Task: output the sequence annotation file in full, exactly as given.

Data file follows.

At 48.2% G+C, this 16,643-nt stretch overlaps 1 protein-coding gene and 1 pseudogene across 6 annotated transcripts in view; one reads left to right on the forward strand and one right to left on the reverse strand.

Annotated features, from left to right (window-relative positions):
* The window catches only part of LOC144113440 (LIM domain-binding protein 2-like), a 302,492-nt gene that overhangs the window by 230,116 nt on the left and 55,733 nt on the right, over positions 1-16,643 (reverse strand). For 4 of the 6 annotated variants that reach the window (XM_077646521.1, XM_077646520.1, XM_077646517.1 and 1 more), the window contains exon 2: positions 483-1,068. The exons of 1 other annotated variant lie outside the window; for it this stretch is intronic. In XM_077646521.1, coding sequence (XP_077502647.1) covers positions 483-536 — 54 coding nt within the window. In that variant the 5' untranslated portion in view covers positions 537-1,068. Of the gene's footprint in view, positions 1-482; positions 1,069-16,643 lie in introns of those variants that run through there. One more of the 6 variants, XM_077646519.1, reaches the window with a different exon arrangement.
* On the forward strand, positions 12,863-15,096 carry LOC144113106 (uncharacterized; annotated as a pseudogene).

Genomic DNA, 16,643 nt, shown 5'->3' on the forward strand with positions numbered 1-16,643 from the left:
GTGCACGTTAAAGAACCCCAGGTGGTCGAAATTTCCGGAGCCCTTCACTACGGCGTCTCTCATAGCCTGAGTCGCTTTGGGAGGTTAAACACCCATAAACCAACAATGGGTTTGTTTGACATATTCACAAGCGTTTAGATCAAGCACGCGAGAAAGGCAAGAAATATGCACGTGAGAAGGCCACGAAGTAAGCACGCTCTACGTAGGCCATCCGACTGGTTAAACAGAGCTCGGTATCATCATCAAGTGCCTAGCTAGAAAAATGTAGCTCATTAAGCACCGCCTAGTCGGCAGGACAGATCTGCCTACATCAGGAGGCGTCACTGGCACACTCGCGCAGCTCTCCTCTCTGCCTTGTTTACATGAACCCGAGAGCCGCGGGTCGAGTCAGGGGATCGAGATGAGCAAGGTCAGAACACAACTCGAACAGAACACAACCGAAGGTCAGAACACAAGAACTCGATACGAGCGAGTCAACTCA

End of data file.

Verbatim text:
At 48.2% G+C, this 16,643-nt stretch overlaps 1 protein-coding gene and 1 pseudogene across 6 annotated transcripts in view; one reads left to right on the forward strand and one right to left on the reverse strand.

Annotated features, from left to right (window-relative positions):
* The window catches only part of LOC144113440 (LIM domain-binding protein 2-like), a 302,492-nt gene that overhangs the window by 230,116 nt on the left and 55,733 nt on the right, over positions 1-16,643 (reverse strand). For 4 of the 6 annotated variants that reach the window (XM_077646521.1, XM_077646520.1, XM_077646517.1 and 1 more), the window contains exon 2: positions 483-1,068. The exons of 1 other annotated variant lie outside the window; for it this stretch is intronic. In XM_077646521.1, coding sequence (XP_077502647.1) covers positions 483-536 — 54 coding nt within the window. In that variant the 5' untranslated portion in view covers positions 537-1,068. Of the gene's footprint in view, positions 1-482; positions 1,069-16,643 lie in introns of those variants that run through there. One more of the 6 variants, XM_077646519.1, reaches the window with a different exon arrangement.
* On the forward strand, positions 12,863-15,096 carry LOC144113106 (uncharacterized; annotated as a pseudogene).

Genomic DNA, 16,643 nt, shown 5'->3' on the forward strand with positions numbered 1-16,643 from the left:
GTGCACGTTAAAGAACCCCAGGTGGTCGAAATTTCCGGAGCCCTTCACTACGGCGTCTCTCATAGCCTGAGTCGCTTTGGGAGGTTAAACACCCATAAACCAACAATGGGTTTGTTTGACATATTCACAAGCGTTTAGATCAAGCACGCGAGAAAGGCAAGAAATATGCACGTGAGAAGGCCACGAAGTAAGCACGCTCTACGTAGGCCATCCGACTGGTTAAACAGAGCTCGGTATCATCATCAAGTGCCTAGCTAGAAAAATGTAGCTCATTAAGCACCGCCTAGTCGGCAGGACAGATCTGCCTACATCAGGAGGCGTCACTGGCACACTCGCGCAGCTCTCCTCTCTGCCTTGTTTACATGAACCCGAGAGCCGCGGGTCGAGTCAGGGGATCGAGATGAGCAAGGTCAGAACACAACTCGAACAGAACACAACCGAAGGTCAGAACACAAGAACTCGATACGAGCGAGTCAACTCA